Producer groups across Canada are expressing disappointment with the Supreme Court of Canada’s decision to uphold a price on carbon as constitutional.
In a March 25, 6-3 split, the court said that reducing greenhouse gas emissions is “a matter of national concern.”
Ontario, Alberta and Saskatchewan had challenged the Greenhouse Gas Pollution Pricing Act, saying it interfered with provincial jurisdiction.
The Agricultural Producers Association of Saskatchewan, which had sided with the province as an intervener, was disappointed with the decision.
“APAS has estimated the cost of producing an acre of wheat will increase by $12.50 by the time the carbon tax is fully implemented in 2030,” said president Todd Lewis in a news release. “These cost increases will include trucking, rail freight and grain drying.”
He said Ottawa now has to address producers’ needs because of the impacts of its policy.
The Western Canadian Wheat Growers said the plan to reduce greenhouse gases through taxation is “ill conceived.”
“With the ongoing increases in the carbon tax moving to $170/tonne by 2030, I am concerned that many family farms will be taxed so high that the next generation will leave the industry,” said president Gunter Jochum.
The National Farmers Union applauded the decision.
“The NFU became an intervener in the Supreme Court case, not because our organization endorses the federal government’s current greenhouse gas pricing measures, but because the NFU strongly supports the federal government’s constitutional authority to create national policies to reduce emissions,” said president Katie Ward in a statement.
“This decision clears the way for strong federal leadership and enforcement powers coupled with ongoing federal, provincial, and territorial work rooted in the principles and traditions of co-operative federalism.”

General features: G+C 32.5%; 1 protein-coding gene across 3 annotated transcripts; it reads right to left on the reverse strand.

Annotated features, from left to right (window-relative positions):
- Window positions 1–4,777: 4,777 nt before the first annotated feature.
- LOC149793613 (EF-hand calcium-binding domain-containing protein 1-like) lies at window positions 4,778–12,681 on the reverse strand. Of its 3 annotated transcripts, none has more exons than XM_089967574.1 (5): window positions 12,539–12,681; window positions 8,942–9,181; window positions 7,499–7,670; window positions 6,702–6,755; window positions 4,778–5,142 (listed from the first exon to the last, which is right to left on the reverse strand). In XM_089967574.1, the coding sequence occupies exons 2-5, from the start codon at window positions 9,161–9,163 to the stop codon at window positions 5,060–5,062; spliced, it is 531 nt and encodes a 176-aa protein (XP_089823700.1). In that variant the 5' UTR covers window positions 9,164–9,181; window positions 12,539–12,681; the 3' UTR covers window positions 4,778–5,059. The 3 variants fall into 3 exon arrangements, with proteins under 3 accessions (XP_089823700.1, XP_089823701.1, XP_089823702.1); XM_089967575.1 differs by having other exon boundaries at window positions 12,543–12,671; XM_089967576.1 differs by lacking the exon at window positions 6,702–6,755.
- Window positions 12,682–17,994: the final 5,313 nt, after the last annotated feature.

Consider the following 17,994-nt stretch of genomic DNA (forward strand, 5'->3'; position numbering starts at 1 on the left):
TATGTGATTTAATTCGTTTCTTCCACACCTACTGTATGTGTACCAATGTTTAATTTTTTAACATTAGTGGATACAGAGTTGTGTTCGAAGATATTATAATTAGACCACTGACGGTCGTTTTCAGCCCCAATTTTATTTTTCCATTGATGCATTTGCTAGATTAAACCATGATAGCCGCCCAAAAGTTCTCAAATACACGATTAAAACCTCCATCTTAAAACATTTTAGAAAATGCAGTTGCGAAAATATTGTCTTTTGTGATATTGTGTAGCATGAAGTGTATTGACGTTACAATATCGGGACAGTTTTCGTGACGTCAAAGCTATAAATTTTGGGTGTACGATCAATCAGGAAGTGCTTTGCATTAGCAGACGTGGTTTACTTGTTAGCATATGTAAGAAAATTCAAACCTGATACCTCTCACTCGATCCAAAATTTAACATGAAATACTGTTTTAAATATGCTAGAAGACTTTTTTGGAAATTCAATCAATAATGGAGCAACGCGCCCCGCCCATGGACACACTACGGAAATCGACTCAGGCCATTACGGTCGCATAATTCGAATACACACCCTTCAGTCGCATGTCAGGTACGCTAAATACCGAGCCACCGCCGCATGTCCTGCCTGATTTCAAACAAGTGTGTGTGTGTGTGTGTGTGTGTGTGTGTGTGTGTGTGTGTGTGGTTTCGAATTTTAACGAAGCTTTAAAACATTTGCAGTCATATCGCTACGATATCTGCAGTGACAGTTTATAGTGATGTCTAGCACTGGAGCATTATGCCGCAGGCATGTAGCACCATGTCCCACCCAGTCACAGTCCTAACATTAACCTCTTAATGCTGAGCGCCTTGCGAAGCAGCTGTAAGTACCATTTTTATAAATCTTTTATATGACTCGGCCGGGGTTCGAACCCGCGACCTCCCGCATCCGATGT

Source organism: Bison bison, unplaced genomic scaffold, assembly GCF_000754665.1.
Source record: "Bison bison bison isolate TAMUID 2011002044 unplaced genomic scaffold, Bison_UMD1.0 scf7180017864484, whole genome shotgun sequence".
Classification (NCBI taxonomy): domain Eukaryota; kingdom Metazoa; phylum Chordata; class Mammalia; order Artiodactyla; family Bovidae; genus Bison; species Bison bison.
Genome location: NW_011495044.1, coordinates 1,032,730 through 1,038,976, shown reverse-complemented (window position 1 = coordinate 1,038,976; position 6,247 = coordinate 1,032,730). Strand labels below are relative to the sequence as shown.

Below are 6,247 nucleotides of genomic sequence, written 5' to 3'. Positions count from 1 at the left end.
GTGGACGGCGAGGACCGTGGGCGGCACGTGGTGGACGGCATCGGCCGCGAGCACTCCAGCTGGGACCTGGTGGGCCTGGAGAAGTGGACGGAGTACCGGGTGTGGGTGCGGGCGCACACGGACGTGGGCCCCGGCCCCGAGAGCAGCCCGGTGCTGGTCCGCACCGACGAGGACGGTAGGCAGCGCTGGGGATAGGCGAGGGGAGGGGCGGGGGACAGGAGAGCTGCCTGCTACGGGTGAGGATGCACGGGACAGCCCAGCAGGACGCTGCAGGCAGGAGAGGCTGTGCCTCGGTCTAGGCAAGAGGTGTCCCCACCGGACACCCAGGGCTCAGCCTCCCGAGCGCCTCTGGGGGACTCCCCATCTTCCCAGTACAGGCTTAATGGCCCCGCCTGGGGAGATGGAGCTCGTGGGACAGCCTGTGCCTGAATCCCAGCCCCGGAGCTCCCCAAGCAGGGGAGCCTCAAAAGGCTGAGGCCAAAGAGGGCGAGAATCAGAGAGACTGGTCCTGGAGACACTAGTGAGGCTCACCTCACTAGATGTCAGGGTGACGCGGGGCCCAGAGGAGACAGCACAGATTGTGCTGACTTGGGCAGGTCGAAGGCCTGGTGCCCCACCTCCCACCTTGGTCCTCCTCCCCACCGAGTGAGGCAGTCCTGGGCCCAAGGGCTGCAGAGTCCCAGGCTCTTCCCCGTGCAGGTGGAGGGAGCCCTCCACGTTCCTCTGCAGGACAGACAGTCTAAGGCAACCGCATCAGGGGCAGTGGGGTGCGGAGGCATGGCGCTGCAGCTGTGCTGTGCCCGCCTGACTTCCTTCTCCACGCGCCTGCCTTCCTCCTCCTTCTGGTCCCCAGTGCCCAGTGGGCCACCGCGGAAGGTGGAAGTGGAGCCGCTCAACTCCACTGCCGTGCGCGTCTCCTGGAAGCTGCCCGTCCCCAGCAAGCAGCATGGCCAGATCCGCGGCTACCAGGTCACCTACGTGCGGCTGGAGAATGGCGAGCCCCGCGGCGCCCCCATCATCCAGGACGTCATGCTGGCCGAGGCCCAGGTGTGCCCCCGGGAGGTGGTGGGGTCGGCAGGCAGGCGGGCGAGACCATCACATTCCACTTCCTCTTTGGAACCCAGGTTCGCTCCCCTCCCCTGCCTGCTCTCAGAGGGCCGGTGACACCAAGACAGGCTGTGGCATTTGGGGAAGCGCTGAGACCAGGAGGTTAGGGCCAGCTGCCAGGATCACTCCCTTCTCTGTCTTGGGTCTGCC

Alberta Premier Jason Kenney contended the Supreme Court’s ruling eroded provincial powers. His Saskatchewan counterpart, Scott Moe, said the court’s decision won’t stop his opposition to a “costly and ineffective tax.”
If provinces don’t develop a climate strategy of their own that meets the minimum federal standard, they will continue to abide by Ottawa’s carbon pricing legislation.
Moe’s government is hinting it will develop a model similar to the climate strategy employed by New Brunswick. The levy applied in that province is applied to gasoline and diesel fuels used in transportation. All other fuels and sectors are exempt, including fossil fuels used for agriculture activities.
Alberta has not yet hinted at what its next steps will be.
Running parallel to the efforts to strike down the law are continued labours to change the policy.
To that end, the federal system could soon be offering further exemptions to agricultural producers.
Conservative MP Philip Lawrence introduced a private member’s bill in February 2020 that would extend the exemption for qualifying farming fuel to marketable natural gas and propane, meaning producers would see costs for grain drying and other work become exempt from carbon pricing.
Opposition parties and grower groups have been lobbying Minister of Agriculture and Agri-Food Marie-Claude Bibeau to offer a more favourable exemption since 2019, but the Liberals have not done so.
An evaluation of grain-drying costs provided by some provincial governments or producer groups was done in 2019 by Agriculture Canada. The results don’t represent the department’s estimates, and instead represent a standard set of results from different groups to offer comparable results.
That report found, “based on the information received, the average per-farm cost of pollution pricing associated with grain drying by province ranges from 0.05 per cent to 0.38 per cent of net operating costs for an average farm, equivalent to $210 to $774, depending on the province in question.”
Prior to Lawrence’s law being introduced in the House of Commons, Bibeau pledged to address the situation through legislation introduced by the government.